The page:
Nashville currently has an average of 17 deaths per year from traffic fatalities involving pedestrians. Across the country in 2016, 40,200 people died in accidents involving motor vehicles. Traffic death rates tend to decline when public transit travel increases in an area. Residents of transit-oriented communities have only about a quarter of the traffic fatality rates as residents of sprawling, automobile-dependent communities.

A transit-oriented community is likely to decrease the number of motor-vehicle-related injuries and deaths. Avoided car crash injuries are estimated to amount to $15 million annually in risk-reduction benefits after the program’s full implementation.

Read more about Health and Safety (PDF)

Jobs and Economic Impacts

Metro’s Transportation Solution will create or maintain 3,850 jobs per year over the 14-year construction period, generating $4.76 billion in additional GDP growth and providing $3.66 billion in additional labor income in Davidson County.

The program will support two types of job opportunities:

  • direct jobs for local residents throughout construction, many of which will transition into positions maintaining and managing the system;
  • promoting economic opportunity for those across income levels and industries whose access to the system will help them secure and retain employment.

Let’s Move Nashville:

  • Will lead to good paying jobs for Davidson County residents constructing and operating the transit network.
  • Directly supports communities that have historically been left behind or left out as our economy has boomed. People without cars will soon be able to crisscross the city on more convenient bus routes taking them to a wider range of employers and jobs.
  • Gives area employers access to a larger, more reliable pool of employees who are able to exercise additional options for getting to work, which improves our ability to attract new employers to our region.
  • Is an economic engine that improves all neighborhoods either directly or indirectly by making them more vibrant places to live, work and shop.

Read more about Jobs and Economic Impacts (PDF)

Mobility and Accessibility

Metro’s Transportation Solution brings the city together like never before by creating and enhancing a multi-modal system that connects employees with employers, neighborhoods with neighborhoods, families with amenities, and tourists with attractions. For transit-dependent and disadvantaged populations in particular, investments in public transportation infrastructure can greatly improve mobility and access – radically impacting their quality of life.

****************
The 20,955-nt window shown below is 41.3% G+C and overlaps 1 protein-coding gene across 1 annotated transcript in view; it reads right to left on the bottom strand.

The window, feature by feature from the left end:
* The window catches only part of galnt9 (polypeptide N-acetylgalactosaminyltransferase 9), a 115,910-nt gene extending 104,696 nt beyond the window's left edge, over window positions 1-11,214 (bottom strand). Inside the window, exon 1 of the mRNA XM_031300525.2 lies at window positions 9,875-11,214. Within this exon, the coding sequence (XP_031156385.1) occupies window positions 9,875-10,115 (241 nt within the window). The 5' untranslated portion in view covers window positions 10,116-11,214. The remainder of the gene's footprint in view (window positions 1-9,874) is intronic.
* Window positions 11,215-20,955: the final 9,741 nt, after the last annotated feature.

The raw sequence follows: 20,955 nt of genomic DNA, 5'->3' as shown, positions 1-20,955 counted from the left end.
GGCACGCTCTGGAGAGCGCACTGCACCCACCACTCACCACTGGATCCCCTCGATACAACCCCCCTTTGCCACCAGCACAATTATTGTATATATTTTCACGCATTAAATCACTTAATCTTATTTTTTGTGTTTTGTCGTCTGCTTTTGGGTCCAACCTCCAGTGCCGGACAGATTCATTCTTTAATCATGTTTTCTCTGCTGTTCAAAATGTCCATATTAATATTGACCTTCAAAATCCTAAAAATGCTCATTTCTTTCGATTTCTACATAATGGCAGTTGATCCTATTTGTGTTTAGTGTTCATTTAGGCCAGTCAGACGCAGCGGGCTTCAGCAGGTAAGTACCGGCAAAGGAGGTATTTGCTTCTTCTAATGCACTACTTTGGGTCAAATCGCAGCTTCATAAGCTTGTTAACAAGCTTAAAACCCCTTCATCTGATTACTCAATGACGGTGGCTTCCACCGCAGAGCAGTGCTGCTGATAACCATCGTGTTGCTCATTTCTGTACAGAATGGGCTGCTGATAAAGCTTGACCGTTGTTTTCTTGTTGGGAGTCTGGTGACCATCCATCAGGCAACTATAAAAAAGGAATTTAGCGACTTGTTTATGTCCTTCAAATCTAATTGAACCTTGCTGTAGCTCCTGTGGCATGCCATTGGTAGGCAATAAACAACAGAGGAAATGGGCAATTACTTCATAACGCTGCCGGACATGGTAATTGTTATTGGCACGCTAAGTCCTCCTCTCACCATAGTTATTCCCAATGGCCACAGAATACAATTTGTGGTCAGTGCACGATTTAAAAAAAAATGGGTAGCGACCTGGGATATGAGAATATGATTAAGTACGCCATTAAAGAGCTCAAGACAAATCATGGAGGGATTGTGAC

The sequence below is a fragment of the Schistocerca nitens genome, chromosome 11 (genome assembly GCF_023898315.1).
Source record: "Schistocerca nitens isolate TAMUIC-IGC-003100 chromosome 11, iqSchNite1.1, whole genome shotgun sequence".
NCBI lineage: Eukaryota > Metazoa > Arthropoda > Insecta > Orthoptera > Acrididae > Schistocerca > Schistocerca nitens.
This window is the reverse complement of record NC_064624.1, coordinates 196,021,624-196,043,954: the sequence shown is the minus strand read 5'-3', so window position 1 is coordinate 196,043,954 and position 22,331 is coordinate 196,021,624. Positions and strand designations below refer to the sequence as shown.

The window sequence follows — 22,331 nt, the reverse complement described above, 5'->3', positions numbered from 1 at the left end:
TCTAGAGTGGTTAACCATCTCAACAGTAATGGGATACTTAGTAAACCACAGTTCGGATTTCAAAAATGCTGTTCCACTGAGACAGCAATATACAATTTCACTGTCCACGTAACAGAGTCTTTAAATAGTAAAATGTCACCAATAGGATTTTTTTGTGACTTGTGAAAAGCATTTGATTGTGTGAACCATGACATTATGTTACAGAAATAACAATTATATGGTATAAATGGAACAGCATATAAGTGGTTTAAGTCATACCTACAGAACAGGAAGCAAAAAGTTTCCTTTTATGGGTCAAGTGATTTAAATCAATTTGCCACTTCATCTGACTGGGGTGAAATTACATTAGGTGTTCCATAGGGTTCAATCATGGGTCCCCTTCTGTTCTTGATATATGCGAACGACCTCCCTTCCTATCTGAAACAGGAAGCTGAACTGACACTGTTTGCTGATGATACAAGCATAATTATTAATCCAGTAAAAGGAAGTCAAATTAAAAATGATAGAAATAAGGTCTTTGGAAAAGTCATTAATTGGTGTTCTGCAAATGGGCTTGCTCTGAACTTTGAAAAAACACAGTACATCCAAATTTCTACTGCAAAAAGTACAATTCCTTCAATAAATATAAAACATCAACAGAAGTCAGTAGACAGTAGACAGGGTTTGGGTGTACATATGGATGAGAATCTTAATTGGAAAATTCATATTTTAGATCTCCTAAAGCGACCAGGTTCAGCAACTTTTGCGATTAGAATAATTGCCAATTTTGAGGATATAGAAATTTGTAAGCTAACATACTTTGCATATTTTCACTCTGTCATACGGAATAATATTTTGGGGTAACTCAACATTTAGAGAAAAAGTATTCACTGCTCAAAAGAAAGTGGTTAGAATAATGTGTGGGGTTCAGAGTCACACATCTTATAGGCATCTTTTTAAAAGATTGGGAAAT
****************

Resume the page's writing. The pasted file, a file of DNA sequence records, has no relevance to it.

Transportation costs in Nashville are high. The average Nashvillian spends $12,000 per year on transportation costs. Moderate-income Nashvillians (range for moderate income) spend 25% of their income on transportation costs (under 15% is considered affordable).

Lack of access to transportation is keeping our neighbors from accessing opportunities. Nashville is 92nd out of the top 100 cities in a worker’s access to employment. Transportation is one of the top two barriers keeping local college students from graduating. 85% of seniors have poor access to transit, keeping them from going to the doctor or visiting with family.

Longer hours, higher frequency, improved reliability, and faster travel times will result in more efficient service to more people. With improved service, residents will have the ability to access a variety of important community destinations, such as jobs and school, with greater ease.

Approximately 72% of MTA’s StrIDe (MNPS) students and 60% of seniors currently using MTA’s bus system are expected to benefit directly from the frequency and span improvements that would be implemented starting in 2018. 100% of seniors and disabled individuals eligible for Access Ride will experience improved service, with same-day reservations, real-time information, and optimized routing.

In addition, 87% of all middle and high schools in Davidson County (both public and private) will be within one-half mile of transit service, making transit a more viable option for busy parents and students.

One-third of Americans can’t or don’t drive, keeping people from jobs, doctor visits and time with family. Improving our transit system will improve access to healthy food, health clinics and job opportunities. In fact, Let’s Move Nashville is expected to make 28.5% more jobs accessible by transit within a 30-minute travel time. Let’s Move Nashville will also serve the people that need it most. The system will be within one-half mile of 82% of minorities, 88% of households experiencing poverty, and 90% of households with no vehicles.

In addition to heightened accessibility, annual cost savings would accrue to those switching travel modes since transit has a lower out-of-pocket cost than personal vehicles. These cost savings are estimated to amount to $7,808 per person annually. This would especially benefit low-income households who could use the much-needed savings for other necessities.

Read more about Mobility and Accessibility (PDF)
Read more about Population and Employment (PDF)

Air Quality and Emissions

Metro’s Transportation Solution is a win for everyone, putting everything residents, businesses and visitors love about Music City within easy reach of all. By loosening gridlock’s hold on the city, the plan keeps intact all those things that have made Nashville so attractive as a destination in the first place.